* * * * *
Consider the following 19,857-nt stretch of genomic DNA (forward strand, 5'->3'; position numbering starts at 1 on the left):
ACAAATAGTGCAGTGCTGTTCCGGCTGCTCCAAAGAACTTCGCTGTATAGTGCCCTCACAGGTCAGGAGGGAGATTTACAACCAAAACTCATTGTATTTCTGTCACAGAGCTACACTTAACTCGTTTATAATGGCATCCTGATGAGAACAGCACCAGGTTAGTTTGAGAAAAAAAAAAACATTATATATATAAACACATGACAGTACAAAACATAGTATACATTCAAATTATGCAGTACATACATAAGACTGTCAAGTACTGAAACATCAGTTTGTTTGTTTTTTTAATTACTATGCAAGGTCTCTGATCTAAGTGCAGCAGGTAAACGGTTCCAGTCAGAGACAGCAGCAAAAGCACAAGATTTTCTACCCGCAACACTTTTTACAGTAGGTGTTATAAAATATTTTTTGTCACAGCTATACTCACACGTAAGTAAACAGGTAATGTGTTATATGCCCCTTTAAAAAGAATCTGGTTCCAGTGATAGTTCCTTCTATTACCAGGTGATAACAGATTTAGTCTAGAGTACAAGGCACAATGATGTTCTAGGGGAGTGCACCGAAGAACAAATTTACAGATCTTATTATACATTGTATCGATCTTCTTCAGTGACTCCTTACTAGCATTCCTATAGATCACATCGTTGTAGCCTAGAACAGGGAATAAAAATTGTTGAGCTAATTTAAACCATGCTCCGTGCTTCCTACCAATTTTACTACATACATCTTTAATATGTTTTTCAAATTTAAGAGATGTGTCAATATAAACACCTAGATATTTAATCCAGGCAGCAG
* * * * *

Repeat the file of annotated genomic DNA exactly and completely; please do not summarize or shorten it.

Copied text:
Consider the following 19,857-nt stretch of genomic DNA (forward strand, 5'->3'; position numbering starts at 1 on the left):
ACAAATAGTGCAGTGCTGTTCCGGCTGCTCCAAAGAACTTCGCTGTATAGTGCCCTCACAGGTCAGGAGGGAGATTTACAACCAAAACTCATTGTATTTCTGTCACAGAGCTACACTTAACTCGTTTATAATGGCATCCTGATGAGAACAGCACCAGGTTAGTTTGAGAAAAAAAAAAACATTATATATATAAACACATGACAGTACAAAACATAGTATACATTCAAATTATGCAGTACATACATAAGACTGTCAAGTACTGAAACATCAGTTTGTTTGTTTTTTTAATTACTATGCAAGGTCTCTGATCTAAGTGCAGCAGGTAAACGGTTCCAGTCAGAGACAGCAGCAAAAGCACAAGATTTTCTACCCGCAACACTTTTTACAGTAGGTGTTATAAAATATTTTTTGTCACAGCTATACTCACACGTAAGTAAACAGGTAATGTGTTATATGCCCCTTTAAAAAGAATCTGGTTCCAGTGATAGTTCCTTCTATTACCAGGTGATAACAGATTTAGTCTAGAGTACAAGGCACAATGATGTTCTAGGGGAGTGCACCGAAGAACAAATTTACAGATCTTATTATACATTGTATCGATCTTCTTCAGTGACTCCTTACTAGCATTCCTATAGATCACATCGTTGTAGCCTAGAACAGGGAATAAAAATTGTTGAGCTAATTTAAACCATGCTCCGTGCTTCCTACCAATTTTACTACATACATCTTTAATATGTTTTTCAAATTTAAGAGATGTGTCAATATAAACACCTAGATATTTAATCCAGGCAGCAG